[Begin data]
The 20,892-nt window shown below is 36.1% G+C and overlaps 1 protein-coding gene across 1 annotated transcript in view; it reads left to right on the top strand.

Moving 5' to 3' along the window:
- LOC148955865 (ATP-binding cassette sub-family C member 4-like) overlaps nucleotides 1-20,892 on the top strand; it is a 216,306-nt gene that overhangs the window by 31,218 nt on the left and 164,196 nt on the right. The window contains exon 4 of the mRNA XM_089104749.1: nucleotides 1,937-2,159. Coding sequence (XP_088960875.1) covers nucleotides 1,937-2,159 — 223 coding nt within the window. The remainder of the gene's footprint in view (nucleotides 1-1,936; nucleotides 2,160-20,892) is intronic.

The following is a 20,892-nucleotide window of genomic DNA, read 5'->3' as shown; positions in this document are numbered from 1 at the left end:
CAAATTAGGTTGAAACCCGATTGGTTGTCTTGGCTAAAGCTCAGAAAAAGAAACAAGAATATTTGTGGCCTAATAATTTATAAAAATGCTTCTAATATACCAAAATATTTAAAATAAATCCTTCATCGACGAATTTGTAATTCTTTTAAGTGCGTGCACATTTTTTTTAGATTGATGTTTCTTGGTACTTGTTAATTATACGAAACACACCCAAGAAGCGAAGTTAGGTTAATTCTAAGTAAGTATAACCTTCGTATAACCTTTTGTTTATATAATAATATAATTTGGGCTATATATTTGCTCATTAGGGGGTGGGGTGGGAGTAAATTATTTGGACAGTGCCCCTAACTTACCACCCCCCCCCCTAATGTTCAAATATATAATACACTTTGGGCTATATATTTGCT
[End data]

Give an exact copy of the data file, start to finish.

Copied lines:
The 20,892-nt window shown below is 36.1% G+C and overlaps 1 protein-coding gene across 1 annotated transcript in view; it reads left to right on the top strand.

Moving 5' to 3' along the window:
- LOC148955865 (ATP-binding cassette sub-family C member 4-like) overlaps nucleotides 1-20,892 on the top strand; it is a 216,306-nt gene that overhangs the window by 31,218 nt on the left and 164,196 nt on the right. The window contains exon 4 of the mRNA XM_089104749.1: nucleotides 1,937-2,159. Coding sequence (XP_088960875.1) covers nucleotides 1,937-2,159 — 223 coding nt within the window. The remainder of the gene's footprint in view (nucleotides 1-1,936; nucleotides 2,160-20,892) is intronic.

The following is a 20,892-nucleotide window of genomic DNA, read 5'->3' as shown; positions in this document are numbered from 1 at the left end:
CAAATTAGGTTGAAACCCGATTGGTTGTCTTGGCTAAAGCTCAGAAAAAGAAACAAGAATATTTGTGGCCTAATAATTTATAAAAATGCTTCTAATATACCAAAATATTTAAAATAAATCCTTCATCGACGAATTTGTAATTCTTTTAAGTGCGTGCACATTTTTTTTAGATTGATGTTTCTTGGTACTTGTTAATTATACGAAACACACCCAAGAAGCGAAGTTAGGTTAATTCTAAGTAAGTATAACCTTCGTATAACCTTTTGTTTATATAATAATATAATTTGGGCTATATATTTGCTCATTAGGGGGTGGGGTGGGAGTAAATTATTTGGACAGTGCCCCTAACTTACCACCCCCCCCCCTAATGTTCAAATATATAATACACTTTGGGCTATATATTTGCT